Consultez le calendrier et les extraits vidéos des spectacles sur le site : RESEAUONTARIO.CA
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Tickets are on sale online and at The Review ofﬁces. More locations coming soon! Buy your ticket before March 31 Your $16 ticket entitles you to: CHOICE EXHIBITORS and you could win one of • A complimentary beverage our many earlybird prizes! • A healthy snack SELECT ARTISANS See the prize list online. • A goodie bag Tickets on sale at: • A chance to win a FAB FOUR SPEAKERS TO ENLIGHTEN YOU! The Review trip to New York City for Vankleek Cottage LIVELY DEMONSTRATIONS you and three of your friends! Herbal Magic
Wednesday, March 2, 2011
Out and about COMING EVENTS
New woodturning group to be formed in SD&G WILLIAMSTOWN – A lunch meeting will be held on Saturday, March 5 at :30 a.m. at Jack’s Pub in Williamstown. The objectives of this meeting will be to determine the level of interest in SD&G in the formation of a woodturning group that will meet on a regular basis throughout the year, and to establish a means of operating such a group. Tentative arrangements have been made to run regular
meetings, with guest instructors, at a Cornwall school on Saturdays, provided a group can be formed. All woodturners and aspiring turners, young and old, are welcome to attend this meeting and bring friends. You do not need to own a lathe or your own tools to participate in this fascinating hobby. For more information, contact Brian Schoﬁeld at 63-528305 or brian@blueher ronwoodworking.com
Casino trip A trip to the Rideau-Carleton Casino in Ottawa will take place on Thursday, March 0, leaving at 0 a.m. from near the
Hawkesbury Library. For information, call 63-632-3486. Proceeds will be donated to Prescott-Russell Community Services.
Learn about diabetic eye care at HGH HAWKESBURY – The Hawkesbury General & District Hospital’s diabetes clinic invites you to participate in a free guided visit to learn about eye-care screening tests used for those with diabetes. The visit will be presented by Dr. Hélène Sabourin, optometrist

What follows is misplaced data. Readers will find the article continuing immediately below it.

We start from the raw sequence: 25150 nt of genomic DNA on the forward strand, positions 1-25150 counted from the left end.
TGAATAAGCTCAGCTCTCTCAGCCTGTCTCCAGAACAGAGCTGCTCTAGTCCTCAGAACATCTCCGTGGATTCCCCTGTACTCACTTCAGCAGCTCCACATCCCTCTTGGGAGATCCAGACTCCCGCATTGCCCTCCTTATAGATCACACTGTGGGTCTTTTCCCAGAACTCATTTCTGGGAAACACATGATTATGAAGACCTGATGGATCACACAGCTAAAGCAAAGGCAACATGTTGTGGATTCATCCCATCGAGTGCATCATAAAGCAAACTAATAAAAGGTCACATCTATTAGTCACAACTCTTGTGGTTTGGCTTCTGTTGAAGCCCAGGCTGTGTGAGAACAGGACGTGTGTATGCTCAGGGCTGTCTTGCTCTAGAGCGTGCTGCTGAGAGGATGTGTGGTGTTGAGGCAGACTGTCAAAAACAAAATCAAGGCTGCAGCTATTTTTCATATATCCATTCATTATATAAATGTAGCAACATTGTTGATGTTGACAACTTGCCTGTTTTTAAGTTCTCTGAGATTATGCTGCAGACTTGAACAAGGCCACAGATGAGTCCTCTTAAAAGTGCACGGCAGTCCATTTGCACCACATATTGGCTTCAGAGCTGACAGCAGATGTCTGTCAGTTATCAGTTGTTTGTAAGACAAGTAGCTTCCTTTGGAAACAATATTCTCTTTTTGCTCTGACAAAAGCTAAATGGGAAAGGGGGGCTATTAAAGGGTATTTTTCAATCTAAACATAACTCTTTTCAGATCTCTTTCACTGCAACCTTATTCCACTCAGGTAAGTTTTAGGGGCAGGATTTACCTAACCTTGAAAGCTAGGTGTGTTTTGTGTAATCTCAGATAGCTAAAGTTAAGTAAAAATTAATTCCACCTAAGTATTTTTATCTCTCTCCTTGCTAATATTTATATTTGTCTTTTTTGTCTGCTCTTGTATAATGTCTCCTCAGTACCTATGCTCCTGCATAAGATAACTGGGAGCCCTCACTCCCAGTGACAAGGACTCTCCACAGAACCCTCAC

and will take place at her oﬃce, at 93 Maple St., Suite #2, in Grenville, on Thursday, March 0 and Thursday, March 7 from 0 a.m. to noon. To register, please call 63-632- ext. 482. Places are limited and changes may be made without prior notice.
THE REGION’S LARGEST ONLINE EVENT CALENDAR Free Listings! Easy to Use! Map your events!
www.reviewbizlist.com COMING EVENTS
St. Columba Presbyterian Church PANCAKE SUPPER Tuesday, March 8th, 2011 at Dalkeith Hall from 4:00pm to 7:30pm. Adults $8.00, children 10 and under $3.00. Takeout available. Pancakes, sausages, bacon, beans and salads. Everyone welcome. ________________6623 WORLD DAY OF PRAYER on Friday, March 4, 2011 at 1:30pm at St. Paul’s Presbyterian church, John Street, Hawkesbury. Host country: Chile. Everyone welcome. ________________6637 LADIES LEISURE NIGHT: Ladies, come spend a relaxed evening with friends and family on March 10th, 2011 from 6:30pm to 9:30pm at Pleasant Corners Public School. Over 30 exhibitors will oﬀer unique gifts and services. Have a chance to win one of many door prizes and enjoy complimentary tea and coﬀee while you choose from a selection of delicate desserts. $5.00 entrance fee. All proceeds go towards PCPS School Council. ________________6608
Bridge results Alexandria Bridge Club February 22, 20, NORTHSOUTH: ) Homer Grant - Lorna Grant, 2) Helene Leduc Monique Lefebvre, 3) Don Crawford Les Atkinson. EASTWEST: ) Francoise Govan - Jeannine Buda, 2) Germain Lalonde - Estelle Brazeau, 3) Brad Taylor - June Taylor. The Alexandria Duplicate Bridge Club meets every Tuesday evening at 7:00 at La Fraternite Hall, St. Paul Street, Alexandria. The fee is $3.00 and everyone is welcome. For information contact Carol Bellware at 63-525-4969.
Wednesday, March 2, 2011
February 23, 20, North/South: -Ron Dines & Bill Smith, 2-Michel Duplantie & Michel Paquette, 3-Monique Murdoch & Rolland Séguin. East/West: -Bernard Lapointe & Jean-Roch Vachon, 2-Kay & Brian Richardson, 3-Faye Montgomery & Jacqueline Hughes. The games are held at Club 50, 42A Cartier Blvd, Hawkebury every Wednesday night at 7:00 p.m.
Bridge on the Hill
February 24, 20: -Lorraine McKinley & Don Cunning, 2Faye Montgomery, 3Shirley Folkard. The club meets Thursday afternoons at 2:45 at the Vankleek Hill Curling Club. Info: Dennis Graham 63-632-5343.